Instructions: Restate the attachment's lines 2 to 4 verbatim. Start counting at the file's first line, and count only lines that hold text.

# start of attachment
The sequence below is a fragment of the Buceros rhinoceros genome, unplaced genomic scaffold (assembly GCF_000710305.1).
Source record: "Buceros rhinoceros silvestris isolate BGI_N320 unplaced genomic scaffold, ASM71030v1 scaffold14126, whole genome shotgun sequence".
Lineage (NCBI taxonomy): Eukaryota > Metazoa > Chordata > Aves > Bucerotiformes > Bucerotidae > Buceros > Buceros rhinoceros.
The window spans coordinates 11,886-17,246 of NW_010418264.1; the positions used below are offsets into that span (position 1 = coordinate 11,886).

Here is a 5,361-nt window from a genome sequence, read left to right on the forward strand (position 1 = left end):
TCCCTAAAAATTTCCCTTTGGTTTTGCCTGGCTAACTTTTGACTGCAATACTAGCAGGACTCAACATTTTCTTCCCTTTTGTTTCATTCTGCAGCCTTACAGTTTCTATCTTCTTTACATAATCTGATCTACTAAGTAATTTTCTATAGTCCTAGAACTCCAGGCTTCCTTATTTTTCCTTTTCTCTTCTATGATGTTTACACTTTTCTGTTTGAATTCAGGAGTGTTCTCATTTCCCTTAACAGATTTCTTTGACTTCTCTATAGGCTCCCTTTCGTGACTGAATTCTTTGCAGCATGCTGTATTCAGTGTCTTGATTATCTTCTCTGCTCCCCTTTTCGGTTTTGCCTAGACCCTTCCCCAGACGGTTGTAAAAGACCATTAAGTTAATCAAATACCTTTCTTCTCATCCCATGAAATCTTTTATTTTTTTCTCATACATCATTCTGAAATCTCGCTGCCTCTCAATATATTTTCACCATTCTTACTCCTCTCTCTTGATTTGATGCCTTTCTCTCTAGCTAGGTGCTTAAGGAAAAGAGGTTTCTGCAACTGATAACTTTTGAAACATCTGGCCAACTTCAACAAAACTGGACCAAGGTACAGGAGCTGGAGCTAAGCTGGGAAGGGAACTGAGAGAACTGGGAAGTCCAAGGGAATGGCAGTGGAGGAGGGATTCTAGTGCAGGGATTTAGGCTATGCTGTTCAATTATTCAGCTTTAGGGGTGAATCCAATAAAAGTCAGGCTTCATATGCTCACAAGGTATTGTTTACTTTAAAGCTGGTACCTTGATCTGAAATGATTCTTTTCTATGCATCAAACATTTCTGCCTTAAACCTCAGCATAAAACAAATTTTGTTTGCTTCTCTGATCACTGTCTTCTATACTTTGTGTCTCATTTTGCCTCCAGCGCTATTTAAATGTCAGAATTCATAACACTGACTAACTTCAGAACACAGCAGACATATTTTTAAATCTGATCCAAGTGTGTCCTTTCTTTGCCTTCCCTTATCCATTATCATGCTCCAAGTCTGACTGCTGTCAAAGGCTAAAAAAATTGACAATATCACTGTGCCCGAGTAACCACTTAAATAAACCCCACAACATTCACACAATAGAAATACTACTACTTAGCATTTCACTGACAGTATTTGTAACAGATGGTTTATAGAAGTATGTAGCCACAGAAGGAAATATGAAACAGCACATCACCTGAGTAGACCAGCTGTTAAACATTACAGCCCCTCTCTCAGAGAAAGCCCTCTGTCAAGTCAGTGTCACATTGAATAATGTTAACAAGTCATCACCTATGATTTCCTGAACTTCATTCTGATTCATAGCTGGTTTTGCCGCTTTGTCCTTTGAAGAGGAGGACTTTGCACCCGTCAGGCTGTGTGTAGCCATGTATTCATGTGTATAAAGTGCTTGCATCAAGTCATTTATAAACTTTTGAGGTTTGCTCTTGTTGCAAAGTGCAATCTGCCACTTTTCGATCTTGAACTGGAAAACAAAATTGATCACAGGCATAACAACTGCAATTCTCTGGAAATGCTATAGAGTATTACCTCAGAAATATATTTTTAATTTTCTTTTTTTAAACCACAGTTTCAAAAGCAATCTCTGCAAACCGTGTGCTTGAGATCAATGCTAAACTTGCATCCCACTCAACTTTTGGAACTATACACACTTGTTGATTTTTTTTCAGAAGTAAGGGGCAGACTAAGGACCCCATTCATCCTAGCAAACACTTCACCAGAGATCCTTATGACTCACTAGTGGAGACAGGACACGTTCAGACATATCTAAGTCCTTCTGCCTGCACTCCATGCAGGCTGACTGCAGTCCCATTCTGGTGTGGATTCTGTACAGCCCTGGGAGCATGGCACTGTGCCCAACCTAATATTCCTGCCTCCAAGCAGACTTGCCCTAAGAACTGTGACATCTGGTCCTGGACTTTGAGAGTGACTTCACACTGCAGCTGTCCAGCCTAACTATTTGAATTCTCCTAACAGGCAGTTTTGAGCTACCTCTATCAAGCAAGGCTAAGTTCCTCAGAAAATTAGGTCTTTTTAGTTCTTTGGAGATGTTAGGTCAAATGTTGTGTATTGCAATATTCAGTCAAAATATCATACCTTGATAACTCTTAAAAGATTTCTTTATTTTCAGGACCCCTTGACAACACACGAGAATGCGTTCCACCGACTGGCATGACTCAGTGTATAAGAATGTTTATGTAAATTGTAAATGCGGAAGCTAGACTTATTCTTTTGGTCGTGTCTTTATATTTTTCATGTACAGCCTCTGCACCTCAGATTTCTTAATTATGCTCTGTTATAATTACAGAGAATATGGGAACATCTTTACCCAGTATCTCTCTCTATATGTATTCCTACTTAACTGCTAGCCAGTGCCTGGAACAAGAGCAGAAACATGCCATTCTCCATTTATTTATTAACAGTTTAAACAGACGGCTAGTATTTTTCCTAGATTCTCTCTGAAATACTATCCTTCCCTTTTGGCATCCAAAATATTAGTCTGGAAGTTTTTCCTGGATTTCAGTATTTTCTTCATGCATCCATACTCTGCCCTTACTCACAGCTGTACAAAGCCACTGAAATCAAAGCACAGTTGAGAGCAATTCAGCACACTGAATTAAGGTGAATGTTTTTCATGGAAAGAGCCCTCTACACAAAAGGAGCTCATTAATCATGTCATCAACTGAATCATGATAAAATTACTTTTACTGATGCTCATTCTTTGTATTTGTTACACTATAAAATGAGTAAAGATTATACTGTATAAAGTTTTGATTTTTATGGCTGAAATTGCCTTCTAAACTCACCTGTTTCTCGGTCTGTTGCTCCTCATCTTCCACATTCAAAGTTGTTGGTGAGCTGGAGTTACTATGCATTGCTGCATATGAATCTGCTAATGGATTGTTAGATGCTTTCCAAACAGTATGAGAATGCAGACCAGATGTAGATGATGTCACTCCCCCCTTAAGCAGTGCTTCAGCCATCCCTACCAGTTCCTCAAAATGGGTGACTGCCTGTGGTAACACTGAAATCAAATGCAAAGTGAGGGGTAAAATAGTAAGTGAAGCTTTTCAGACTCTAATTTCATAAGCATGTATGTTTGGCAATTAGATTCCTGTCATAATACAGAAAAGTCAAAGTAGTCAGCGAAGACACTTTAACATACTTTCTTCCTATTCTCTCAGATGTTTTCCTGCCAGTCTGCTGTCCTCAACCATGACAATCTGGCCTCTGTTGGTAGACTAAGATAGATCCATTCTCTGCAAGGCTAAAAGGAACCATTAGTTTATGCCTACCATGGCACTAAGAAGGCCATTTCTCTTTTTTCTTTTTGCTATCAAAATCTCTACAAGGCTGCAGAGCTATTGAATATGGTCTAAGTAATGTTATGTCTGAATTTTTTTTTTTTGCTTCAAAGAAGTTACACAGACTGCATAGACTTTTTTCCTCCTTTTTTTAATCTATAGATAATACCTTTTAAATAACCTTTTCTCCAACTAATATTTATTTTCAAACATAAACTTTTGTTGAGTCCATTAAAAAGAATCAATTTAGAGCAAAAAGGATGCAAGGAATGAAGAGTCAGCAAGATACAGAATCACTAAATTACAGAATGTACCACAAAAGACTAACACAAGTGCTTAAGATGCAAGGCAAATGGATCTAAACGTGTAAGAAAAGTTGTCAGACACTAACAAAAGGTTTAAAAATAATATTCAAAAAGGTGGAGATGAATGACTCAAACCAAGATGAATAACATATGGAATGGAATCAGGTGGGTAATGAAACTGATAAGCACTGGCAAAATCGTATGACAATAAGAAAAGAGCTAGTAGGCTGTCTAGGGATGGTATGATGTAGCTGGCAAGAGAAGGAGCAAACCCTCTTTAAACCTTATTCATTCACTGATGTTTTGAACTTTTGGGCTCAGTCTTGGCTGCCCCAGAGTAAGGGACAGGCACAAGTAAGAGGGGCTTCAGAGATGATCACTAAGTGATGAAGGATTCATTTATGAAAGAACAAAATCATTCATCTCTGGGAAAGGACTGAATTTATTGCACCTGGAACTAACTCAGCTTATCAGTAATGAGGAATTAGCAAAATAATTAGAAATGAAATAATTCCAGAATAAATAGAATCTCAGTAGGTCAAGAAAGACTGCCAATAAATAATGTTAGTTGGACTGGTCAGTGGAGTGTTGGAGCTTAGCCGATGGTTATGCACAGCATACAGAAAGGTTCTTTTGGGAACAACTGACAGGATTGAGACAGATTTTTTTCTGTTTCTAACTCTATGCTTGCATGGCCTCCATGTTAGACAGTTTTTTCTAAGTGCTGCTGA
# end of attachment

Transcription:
Source record: "Buceros rhinoceros silvestris isolate BGI_N320 unplaced genomic scaffold, ASM71030v1 scaffold14126, whole genome shotgun sequence".
Lineage (NCBI taxonomy): Eukaryota > Metazoa > Chordata > Aves > Bucerotiformes > Bucerotidae > Buceros > Buceros rhinoceros.
The window spans coordinates 11,886-17,246 of NW_010418264.1; the positions used below are offsets into that span (position 1 = coordinate 11,886).